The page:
Although friendly with people, Malamutes have a strong prey drive, which can lead them to chase smaller animals. If raised together, they can coexist peacefully with other dogs and pets. However, introducing the Malamute to other pets, especially small ones, requires careful supervision and proper socialization.

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4. How much exercise does an Alaskan Malamute require?

Malamutes are active and energetic dogs that require regular exercise. Daily long walks combined with play and mental stimulation are essential to keep them happy and healthy. Without proper activity, they can become bored and potentially destructive.

5. Are Alaskan Malamutes easy to train?

Although Malamutes are intelligent, they also have an independent streak that can sometimes be mistaken for stubbornness. This means that learning may require a little more patience. Consistency, positive reinforcement, and establishing yourself as a pack leader are critical to effective learning.

6. Can Alaskan Malamutes live in warm climates?

Malamutes have a thick coat designed for arctic temperatures, making them prone to overheating in warmer climates. If you live in a warm region, make sure they have a cool place to hang out, give them plenty of water and don’t walk them during the hottest hours of the day.

7. Are Alaskan Malamutes prone to health problems?

Like many breeds, Malamutes are prone to certain health problems, including hip dysplasia and cataracts. Regular veterinary examinations and awareness of these potential problems are vital for early detection and treatment.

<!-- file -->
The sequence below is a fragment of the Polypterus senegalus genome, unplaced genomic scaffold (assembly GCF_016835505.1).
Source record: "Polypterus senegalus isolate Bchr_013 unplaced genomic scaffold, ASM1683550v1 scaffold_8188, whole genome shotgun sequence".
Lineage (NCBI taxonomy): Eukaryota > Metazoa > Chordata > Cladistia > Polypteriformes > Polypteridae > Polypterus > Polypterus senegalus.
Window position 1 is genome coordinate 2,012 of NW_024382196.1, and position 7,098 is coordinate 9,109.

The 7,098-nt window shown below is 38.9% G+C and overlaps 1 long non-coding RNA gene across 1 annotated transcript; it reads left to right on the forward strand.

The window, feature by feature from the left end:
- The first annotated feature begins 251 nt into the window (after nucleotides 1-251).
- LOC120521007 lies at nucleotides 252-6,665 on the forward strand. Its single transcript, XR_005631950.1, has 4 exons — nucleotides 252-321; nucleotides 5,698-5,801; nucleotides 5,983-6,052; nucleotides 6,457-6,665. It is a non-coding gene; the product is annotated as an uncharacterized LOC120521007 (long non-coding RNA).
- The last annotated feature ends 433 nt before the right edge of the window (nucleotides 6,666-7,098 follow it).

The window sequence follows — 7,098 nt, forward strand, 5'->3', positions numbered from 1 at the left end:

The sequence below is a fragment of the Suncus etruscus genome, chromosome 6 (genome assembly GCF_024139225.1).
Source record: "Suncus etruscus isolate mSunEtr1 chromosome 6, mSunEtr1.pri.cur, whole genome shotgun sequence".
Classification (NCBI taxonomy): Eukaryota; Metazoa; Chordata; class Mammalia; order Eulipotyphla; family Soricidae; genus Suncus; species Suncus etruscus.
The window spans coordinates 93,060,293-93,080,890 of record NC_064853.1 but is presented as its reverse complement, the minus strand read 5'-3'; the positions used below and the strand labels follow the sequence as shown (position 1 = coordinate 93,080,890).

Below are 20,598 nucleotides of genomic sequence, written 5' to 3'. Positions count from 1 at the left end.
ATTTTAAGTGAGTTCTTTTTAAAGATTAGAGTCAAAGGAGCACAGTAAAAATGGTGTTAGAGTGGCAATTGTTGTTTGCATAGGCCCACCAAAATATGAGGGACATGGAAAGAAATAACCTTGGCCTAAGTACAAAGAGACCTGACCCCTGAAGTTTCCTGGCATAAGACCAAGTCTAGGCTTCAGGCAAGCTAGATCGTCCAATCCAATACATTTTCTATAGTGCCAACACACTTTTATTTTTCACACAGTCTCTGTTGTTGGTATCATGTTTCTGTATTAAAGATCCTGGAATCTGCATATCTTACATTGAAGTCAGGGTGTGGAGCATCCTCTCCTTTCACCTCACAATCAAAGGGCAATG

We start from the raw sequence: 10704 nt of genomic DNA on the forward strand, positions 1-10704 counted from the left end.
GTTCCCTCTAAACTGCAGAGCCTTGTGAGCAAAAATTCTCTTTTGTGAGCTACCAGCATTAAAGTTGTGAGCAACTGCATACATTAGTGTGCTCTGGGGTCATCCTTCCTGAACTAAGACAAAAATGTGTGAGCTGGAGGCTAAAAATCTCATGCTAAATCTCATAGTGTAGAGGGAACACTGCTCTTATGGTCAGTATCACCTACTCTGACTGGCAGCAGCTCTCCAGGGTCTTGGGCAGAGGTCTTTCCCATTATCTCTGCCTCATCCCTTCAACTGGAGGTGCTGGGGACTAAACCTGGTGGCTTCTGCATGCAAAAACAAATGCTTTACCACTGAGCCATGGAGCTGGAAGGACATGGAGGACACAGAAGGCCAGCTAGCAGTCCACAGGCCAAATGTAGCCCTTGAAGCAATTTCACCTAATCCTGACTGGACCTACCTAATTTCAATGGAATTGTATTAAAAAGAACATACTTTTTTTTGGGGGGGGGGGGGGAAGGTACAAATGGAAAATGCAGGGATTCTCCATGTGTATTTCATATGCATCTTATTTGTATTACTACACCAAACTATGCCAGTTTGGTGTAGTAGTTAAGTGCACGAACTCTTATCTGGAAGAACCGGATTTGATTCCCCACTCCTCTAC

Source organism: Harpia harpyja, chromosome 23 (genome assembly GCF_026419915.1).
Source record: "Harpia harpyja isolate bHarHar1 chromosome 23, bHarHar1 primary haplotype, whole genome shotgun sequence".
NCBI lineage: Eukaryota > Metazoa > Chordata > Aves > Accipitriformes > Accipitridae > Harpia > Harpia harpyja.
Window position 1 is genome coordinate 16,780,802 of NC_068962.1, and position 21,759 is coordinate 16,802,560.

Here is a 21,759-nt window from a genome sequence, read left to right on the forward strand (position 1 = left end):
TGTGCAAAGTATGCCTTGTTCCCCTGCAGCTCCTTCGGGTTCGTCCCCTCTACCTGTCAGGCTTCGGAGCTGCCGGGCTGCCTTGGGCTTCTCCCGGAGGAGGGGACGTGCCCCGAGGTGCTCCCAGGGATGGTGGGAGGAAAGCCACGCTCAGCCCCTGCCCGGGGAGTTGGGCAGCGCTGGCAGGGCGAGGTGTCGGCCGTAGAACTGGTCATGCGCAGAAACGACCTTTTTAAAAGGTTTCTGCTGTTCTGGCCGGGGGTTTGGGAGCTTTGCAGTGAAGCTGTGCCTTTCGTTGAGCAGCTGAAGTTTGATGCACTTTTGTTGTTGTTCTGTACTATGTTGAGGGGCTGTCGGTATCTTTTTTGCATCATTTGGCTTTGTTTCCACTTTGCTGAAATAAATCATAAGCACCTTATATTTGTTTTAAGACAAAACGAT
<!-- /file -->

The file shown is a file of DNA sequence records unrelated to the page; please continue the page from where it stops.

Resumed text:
8. How long do Alaskan Malamutes live?

For a large breed, Alaskan Malamutes have a commendable lifespan. With proper care, they usually live 10 to 14 years. Regular check-ups, a balanced diet and appropriate exercise can contribute to their longevity.

9. Are Alaskan Malamutes good guard dogs?

Although they may appear imposing due to their size, Malamutes are generally friendly and affectionate, even with strangers. Although their appearance can deter intruders, they are generally not aggressive or overly protective, making them better companions than guard dogs.

10. How big do Alaskan Malamutes get?

Alaskan Malamutes are a large breed. Males typically weigh between 85 and 100 pounds, while females typically range from 70 to 85 pounds. Some males can even exceed 100 pounds. It’s important to watch their diet and ensure they get enough physical activity to maintain a healthy weight.